Lift blocks are similar to shims, except they are designed to add lift (to a spring over axle) or drop (to a spring under axle) and optionally may have a bevel cut in the top for pinion angle correction. Common aftermarket blocks use extruded aluminum sections. The thin wall material is prone to fatigue and cracking. 4Crawler Offroad can also make solid billet aluminum lift blocks with built-in angles. With the solid material, the blocks will hold up to the heaviest vehicles and loads.

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Custom Shims:

Below, you can see a few versions that 4Crawler Offroad has produced over the years:

Below are some examples of various shim styles, tapered blocks, relocation plates:

3 degree bolt-on steel shim 8 degree weld-on steel shim 2 degree shim, 3" wide Billet aluminum spacer/shim
A: 3° Bolt-On Shim
High accuracy shim pictured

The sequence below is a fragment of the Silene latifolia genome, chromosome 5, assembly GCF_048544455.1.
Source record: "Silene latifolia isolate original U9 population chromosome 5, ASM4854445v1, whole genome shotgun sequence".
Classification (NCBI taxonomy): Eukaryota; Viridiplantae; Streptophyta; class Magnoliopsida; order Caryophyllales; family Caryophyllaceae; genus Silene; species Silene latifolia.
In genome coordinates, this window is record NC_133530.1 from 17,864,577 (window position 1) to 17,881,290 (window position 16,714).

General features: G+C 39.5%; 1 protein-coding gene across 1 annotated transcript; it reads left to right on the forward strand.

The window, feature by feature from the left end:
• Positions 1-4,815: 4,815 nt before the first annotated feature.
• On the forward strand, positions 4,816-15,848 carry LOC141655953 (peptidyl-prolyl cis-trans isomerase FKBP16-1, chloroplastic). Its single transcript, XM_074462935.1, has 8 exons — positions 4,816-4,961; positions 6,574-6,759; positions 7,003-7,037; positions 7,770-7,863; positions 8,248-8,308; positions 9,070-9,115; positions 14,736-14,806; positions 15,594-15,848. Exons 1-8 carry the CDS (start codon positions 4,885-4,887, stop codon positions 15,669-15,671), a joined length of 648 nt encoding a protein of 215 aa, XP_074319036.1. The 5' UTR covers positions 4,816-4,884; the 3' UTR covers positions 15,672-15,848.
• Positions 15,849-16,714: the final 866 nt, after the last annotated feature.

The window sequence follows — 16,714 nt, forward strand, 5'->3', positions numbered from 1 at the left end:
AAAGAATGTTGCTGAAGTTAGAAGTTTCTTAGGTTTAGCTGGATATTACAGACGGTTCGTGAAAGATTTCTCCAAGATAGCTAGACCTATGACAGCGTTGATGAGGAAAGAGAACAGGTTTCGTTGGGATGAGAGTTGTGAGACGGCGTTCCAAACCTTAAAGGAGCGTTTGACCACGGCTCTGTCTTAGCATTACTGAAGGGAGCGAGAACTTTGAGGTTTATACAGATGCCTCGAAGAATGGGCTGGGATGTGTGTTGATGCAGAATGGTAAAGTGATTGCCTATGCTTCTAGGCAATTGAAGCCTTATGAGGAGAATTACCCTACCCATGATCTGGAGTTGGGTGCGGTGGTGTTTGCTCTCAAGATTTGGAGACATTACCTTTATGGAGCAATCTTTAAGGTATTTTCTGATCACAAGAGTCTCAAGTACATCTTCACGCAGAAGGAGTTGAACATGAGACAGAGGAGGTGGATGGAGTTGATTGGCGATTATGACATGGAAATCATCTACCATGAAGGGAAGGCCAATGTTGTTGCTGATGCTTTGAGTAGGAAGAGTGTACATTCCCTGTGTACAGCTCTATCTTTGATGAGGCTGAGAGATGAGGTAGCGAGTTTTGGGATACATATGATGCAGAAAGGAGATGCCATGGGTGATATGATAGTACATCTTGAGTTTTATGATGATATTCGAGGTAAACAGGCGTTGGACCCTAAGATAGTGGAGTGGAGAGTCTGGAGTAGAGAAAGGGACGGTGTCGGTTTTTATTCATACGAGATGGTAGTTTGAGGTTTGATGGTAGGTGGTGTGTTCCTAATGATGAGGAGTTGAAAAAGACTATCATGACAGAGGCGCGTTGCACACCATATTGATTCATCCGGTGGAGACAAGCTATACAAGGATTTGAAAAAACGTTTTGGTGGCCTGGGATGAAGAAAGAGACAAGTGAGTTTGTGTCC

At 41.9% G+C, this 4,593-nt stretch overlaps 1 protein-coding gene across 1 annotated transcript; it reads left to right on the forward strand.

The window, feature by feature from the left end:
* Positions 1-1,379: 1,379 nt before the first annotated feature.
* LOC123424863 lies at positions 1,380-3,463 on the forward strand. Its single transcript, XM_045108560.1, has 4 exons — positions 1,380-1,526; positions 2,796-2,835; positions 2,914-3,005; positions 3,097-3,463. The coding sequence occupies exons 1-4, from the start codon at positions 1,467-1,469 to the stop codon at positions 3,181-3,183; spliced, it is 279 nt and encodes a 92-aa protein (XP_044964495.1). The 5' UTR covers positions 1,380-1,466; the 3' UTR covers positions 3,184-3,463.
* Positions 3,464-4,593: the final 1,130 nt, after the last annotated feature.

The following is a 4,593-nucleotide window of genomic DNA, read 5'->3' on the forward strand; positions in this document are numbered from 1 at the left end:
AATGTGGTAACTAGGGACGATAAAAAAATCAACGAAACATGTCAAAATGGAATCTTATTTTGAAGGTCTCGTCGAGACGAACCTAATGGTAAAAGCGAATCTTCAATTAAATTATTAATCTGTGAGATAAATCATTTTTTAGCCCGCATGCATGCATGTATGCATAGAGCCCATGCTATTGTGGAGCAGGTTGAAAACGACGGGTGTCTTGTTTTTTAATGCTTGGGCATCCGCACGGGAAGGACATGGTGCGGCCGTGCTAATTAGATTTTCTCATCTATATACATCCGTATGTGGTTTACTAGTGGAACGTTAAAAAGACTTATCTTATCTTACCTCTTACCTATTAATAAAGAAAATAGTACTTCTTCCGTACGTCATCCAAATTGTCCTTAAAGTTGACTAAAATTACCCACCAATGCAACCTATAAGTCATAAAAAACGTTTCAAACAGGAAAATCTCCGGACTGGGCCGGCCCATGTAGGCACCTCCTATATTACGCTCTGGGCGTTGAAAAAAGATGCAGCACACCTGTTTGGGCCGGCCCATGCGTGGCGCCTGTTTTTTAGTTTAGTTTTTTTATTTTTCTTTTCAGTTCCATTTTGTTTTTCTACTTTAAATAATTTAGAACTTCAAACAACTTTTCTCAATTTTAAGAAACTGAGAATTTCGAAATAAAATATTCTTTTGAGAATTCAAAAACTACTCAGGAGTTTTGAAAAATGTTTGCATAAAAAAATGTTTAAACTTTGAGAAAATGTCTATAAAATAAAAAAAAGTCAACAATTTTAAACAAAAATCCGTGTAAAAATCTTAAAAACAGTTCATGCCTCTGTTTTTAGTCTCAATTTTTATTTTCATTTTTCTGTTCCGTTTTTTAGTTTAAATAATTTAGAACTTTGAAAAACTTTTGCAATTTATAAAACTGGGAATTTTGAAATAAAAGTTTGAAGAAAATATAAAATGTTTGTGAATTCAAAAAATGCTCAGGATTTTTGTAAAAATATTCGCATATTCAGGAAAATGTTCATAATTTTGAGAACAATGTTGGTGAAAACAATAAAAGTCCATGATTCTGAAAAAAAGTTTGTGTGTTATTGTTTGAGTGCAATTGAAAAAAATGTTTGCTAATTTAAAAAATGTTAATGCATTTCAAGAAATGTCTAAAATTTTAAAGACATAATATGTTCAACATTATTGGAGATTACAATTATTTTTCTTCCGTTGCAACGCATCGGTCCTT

B: 8° Weld-On Shim C: 2° Bolt On 3" (76 mm)
Wide
D: 10° tapered AL block w/ flat side pin
Shims w/ offset center bolt holes Spring Relocation Plates, 3/4", 1" Offsets 2.5" x 8" long shim Twin center pin Ford Shim
E: Offset Center Holes F: Spring Relocation Plates G: Extra long (2.5" x 8") shims H: Twin hole shim for
- Ford F150/Raptor model

Below is a closeup of some of the design details 4Crawler Offroad incorporates in the shims. First is the above mentioned center bolt head relief pocket. By creating a flat pocket for the head of the center bolt (on bolt-on shims) you prevent stress on the center bolt which could otherwise cause the head of the bolt to bend, as pictured in this photo. Also, each shim is stamped in 1 or 2 places with the angle it was cut to. This will come in handy down the road when you need to change angles for whatever reason. On several occasions, customers have run into trucks with existing shims (of unknown angle) where it is needed to add or subtract a few degrees. Without pulling the shim out, its very difficult to get an accurate angle off it. With the angle stamped into the end and the face, it should be visible in most situations.